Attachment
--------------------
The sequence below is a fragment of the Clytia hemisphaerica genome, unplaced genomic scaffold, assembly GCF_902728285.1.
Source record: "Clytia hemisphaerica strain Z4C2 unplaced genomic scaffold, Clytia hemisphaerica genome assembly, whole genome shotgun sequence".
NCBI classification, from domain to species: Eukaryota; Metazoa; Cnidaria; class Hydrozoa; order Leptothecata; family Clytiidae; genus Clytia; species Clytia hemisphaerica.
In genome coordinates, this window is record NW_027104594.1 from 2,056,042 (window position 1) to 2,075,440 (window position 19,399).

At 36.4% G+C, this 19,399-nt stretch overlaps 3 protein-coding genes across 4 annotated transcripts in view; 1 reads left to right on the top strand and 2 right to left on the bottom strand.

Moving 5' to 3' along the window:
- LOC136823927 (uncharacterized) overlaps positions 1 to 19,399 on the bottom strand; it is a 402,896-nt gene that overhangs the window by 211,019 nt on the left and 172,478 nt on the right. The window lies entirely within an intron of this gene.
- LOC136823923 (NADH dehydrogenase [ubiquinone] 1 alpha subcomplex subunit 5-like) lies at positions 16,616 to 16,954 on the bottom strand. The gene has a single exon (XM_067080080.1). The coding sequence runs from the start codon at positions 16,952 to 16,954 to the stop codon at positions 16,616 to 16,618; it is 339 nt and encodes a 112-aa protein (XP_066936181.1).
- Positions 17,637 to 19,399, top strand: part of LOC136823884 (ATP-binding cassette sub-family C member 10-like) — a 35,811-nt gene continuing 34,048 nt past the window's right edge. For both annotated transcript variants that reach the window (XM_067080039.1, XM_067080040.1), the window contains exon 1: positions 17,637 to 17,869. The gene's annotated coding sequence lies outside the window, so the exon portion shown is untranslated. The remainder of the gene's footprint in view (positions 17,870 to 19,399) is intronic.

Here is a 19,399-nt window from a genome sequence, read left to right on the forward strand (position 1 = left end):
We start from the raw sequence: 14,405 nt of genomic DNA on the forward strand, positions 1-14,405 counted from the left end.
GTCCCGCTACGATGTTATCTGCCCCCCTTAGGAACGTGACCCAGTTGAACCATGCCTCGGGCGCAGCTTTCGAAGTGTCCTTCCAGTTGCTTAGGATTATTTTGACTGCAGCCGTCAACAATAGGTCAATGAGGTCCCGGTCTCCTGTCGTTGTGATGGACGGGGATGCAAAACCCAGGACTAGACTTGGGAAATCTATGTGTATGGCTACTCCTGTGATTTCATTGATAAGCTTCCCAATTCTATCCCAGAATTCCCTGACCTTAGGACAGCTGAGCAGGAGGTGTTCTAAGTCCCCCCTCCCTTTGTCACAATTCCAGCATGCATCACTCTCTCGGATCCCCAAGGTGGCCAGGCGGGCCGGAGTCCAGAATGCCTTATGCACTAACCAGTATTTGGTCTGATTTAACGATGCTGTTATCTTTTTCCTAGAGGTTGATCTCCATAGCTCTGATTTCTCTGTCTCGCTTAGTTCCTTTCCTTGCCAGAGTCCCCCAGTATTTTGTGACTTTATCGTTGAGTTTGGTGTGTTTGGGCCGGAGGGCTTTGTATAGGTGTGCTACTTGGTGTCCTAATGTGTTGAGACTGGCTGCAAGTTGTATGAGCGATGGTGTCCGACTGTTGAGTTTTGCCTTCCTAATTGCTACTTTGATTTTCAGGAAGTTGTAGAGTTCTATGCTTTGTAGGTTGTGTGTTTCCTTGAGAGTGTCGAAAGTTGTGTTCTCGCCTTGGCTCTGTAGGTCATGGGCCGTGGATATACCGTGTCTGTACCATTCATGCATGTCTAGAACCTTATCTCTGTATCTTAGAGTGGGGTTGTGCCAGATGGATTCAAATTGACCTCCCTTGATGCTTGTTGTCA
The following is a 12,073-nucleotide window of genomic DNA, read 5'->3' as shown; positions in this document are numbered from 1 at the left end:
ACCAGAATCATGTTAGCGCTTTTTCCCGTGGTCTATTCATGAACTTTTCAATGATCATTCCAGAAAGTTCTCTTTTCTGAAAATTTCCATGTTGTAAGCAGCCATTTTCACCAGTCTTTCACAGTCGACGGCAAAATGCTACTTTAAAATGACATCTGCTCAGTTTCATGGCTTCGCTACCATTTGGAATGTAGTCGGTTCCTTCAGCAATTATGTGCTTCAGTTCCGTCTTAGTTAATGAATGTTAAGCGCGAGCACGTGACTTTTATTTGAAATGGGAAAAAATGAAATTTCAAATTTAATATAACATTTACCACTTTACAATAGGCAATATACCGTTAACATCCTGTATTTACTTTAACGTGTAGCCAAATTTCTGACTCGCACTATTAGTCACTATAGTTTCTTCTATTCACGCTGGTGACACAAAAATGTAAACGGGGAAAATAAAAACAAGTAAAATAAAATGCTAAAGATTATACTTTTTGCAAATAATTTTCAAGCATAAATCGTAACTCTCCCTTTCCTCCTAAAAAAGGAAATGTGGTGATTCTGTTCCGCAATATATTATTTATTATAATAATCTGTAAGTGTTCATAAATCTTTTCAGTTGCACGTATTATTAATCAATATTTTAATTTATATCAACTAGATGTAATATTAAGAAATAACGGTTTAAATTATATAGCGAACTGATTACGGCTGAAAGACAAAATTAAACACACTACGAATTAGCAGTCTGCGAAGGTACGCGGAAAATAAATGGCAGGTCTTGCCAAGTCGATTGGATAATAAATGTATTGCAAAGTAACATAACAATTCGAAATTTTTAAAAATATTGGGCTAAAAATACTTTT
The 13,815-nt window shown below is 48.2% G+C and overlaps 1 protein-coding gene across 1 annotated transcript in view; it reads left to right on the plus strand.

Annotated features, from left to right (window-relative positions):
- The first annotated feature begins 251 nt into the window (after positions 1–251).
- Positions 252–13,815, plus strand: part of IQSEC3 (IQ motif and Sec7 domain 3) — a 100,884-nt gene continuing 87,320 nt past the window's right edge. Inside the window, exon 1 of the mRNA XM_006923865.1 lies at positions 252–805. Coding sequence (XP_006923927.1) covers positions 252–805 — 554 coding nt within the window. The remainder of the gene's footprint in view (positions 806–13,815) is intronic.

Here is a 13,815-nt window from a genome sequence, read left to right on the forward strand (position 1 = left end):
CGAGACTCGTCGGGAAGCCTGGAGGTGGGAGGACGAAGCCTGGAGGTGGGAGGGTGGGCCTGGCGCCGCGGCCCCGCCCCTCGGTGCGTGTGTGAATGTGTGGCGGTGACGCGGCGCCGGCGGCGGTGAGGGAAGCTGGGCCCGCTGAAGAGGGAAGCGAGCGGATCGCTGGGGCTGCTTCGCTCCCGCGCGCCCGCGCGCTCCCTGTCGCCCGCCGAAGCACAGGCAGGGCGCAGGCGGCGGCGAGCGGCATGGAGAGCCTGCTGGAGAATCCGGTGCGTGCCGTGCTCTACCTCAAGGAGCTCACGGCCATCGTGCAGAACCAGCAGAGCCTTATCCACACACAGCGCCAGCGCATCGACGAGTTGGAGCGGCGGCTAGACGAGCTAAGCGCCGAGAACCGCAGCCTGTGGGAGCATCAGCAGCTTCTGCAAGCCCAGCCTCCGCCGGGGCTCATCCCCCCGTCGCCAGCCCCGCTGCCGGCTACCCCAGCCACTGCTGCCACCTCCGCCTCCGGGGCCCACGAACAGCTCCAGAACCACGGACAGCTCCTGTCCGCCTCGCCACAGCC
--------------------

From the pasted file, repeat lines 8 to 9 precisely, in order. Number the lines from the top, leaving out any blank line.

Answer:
- LOC136823923 (NADH dehydrogenase [ubiquinone] 1 alpha subcomplex subunit 5-like) lies at positions 16,616 to 16,954 on the bottom strand. The gene has a single exon (XM_067080080.1). The coding sequence runs from the start codon at positions 16,952 to 16,954 to the stop codon at positions 16,616 to 16,618; it is 339 nt and encodes a 112-aa protein (XP_066936181.1).
- Positions 17,637 to 19,399, top strand: part of LOC136823884 (ATP-binding cassette sub-family C member 10-like) — a 35,811-nt gene continuing 34,048 nt past the window's right edge. For both annotated transcript variants that reach the window (XM_067080039.1, XM_067080040.1), the window contains exon 1: positions 17,637 to 17,869. The gene's annotated coding sequence lies outside the window, so the exon portion shown is untranslated. The remainder of the gene's footprint in view (positions 17,870 to 19,399) is intronic.